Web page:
Quick recap: An American and his English wife move back to her childhood town where everyone is out to get them. It’s seriously messed up.
Fun(?) fact: Dustin Hoffman says he only took the role for the money. Not being a fan of violence (most people aren’t, buddy), in the scene where Hoffman beats a guy to death on the floor, he instead used coconuts to hit. You can see bits of it flying around in the movie during that scene.
My thoughts: Oh, boy. At first glance, this is just a very violent movie. When I finished it the other night, I was ready to give it a 1/5 because it made me so uncomfortable. The more I thought about it, though, the more Straw Dogs began to remind me of A Clockwork Orange, another seemingly senseless violent movie that actually has a deeper meaning.
So, first of all, I suppose I should start with the concept of a ‘straw dog’. Straw dogs were ceremonial objects in Ancient China, but the reference in this film comes from an old text that says, ‘Heaven and Earth are heartless / treating creatures like straw dogs’. So I guess that would make the characters David and Amy the straw dogs? Honestly, the whole thing is beyond my ability of thinking. What I got from the movie is that violence is not always personal, it just happens and as David showed in the end, violence is in all of us. What a fun lesson!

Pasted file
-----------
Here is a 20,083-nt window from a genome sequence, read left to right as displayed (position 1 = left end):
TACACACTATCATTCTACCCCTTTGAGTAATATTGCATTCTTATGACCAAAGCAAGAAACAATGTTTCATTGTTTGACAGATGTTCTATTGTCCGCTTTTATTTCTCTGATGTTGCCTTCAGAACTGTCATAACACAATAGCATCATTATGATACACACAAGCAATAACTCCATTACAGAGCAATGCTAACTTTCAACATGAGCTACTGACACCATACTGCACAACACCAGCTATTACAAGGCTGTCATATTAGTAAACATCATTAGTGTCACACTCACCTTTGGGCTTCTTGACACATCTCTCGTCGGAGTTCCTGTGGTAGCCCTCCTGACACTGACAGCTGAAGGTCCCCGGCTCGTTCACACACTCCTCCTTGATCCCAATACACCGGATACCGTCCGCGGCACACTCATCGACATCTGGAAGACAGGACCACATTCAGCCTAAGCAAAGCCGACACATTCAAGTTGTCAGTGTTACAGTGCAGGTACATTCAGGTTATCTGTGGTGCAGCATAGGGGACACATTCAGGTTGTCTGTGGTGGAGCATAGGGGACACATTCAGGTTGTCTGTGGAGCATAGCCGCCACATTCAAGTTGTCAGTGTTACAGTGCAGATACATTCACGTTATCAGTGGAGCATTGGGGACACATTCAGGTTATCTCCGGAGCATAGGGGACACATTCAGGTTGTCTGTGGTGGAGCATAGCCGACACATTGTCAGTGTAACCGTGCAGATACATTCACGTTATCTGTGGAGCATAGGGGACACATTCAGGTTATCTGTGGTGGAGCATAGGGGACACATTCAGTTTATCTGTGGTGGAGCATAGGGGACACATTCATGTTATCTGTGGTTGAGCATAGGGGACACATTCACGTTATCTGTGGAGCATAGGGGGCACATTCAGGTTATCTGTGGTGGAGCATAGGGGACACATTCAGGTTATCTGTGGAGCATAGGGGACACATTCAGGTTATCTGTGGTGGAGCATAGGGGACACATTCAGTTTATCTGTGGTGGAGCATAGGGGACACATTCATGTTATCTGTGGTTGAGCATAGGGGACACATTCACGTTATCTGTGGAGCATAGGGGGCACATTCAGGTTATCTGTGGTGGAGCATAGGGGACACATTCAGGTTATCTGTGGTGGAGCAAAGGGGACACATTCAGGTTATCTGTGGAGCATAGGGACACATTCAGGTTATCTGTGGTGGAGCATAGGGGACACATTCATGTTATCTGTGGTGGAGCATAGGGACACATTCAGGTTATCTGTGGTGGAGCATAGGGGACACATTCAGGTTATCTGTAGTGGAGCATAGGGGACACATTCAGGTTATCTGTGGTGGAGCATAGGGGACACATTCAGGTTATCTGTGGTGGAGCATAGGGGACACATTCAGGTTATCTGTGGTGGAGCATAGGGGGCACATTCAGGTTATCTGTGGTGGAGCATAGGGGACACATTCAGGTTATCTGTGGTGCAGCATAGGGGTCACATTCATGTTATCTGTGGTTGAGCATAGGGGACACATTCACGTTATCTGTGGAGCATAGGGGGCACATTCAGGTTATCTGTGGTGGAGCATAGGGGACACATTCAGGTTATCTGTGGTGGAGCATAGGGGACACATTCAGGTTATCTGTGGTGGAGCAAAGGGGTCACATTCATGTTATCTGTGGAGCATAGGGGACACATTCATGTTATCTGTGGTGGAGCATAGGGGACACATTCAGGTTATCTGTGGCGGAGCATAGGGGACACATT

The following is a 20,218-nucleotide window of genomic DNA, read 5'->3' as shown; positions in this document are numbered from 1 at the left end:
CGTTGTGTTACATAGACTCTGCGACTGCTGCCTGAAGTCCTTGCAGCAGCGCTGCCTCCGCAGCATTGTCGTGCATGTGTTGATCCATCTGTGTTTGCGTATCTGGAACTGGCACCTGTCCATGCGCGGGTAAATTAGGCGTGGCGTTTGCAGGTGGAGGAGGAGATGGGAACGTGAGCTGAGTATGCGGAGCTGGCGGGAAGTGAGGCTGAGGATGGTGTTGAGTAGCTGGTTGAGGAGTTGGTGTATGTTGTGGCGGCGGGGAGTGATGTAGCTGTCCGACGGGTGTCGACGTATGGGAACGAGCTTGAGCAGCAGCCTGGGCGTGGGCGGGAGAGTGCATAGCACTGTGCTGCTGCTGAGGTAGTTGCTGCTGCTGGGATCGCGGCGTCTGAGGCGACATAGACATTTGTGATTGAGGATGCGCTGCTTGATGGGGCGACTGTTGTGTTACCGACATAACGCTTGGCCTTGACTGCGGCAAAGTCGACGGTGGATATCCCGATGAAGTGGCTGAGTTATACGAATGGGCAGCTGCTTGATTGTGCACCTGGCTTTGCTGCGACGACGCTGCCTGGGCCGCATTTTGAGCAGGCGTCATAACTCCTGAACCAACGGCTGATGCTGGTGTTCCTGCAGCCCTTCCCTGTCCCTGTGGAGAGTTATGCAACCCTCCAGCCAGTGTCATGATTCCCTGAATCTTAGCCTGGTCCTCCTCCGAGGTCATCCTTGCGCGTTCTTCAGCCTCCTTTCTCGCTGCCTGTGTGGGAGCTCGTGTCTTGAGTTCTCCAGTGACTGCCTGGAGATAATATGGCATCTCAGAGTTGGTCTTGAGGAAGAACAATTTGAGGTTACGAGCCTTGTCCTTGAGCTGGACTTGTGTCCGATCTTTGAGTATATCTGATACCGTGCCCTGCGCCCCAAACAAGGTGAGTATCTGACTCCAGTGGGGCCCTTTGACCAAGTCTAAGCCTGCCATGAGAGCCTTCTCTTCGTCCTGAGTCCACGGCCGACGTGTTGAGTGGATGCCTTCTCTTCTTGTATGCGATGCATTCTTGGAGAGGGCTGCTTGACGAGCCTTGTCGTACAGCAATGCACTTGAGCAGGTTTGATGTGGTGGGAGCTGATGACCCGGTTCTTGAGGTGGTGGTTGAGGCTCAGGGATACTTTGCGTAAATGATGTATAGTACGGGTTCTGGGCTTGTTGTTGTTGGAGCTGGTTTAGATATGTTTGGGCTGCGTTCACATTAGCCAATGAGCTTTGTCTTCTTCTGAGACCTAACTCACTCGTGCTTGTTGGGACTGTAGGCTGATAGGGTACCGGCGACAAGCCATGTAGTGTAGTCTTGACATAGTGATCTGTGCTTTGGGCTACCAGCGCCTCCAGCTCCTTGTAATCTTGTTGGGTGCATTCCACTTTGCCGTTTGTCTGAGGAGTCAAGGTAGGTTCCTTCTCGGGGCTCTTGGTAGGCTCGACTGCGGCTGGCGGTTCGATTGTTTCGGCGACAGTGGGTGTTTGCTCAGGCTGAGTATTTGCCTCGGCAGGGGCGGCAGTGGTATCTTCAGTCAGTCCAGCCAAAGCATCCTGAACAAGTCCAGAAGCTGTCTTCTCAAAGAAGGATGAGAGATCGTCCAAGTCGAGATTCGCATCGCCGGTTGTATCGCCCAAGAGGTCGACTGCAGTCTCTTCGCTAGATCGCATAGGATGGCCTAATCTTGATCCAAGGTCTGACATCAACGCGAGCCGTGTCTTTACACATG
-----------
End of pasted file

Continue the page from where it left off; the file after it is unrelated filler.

The beginning of Straw Dogs confused me because the editing was so weird. It would jump to David and Amy about to have sex and then in the very next scene, she is crying in his office after he has said something to hurt her feelings. It made everything seem so turned around and off-putting, which is exactly what director Sam Peckinpah wanted the viewer to feel. And as for that rape scene most people know this movie by, I think it’s vitally important to discuss, since it has become a controversial issue lately. Rape has always seemed black and white to me but then in watching Straw Dogs, I get the grey line- what if a woman consents at first, sends mixed signals, or appears to enjoy herself? It’s still rape and there is still a crime being committed, yet some people feel that it legitimizes it in some way, as if there is only one kind of rape to be had.
Final review: 4/5, but grudgingly. Also, there’s a dead cat so I’m not giving it a full 5.
Up next: The House is Black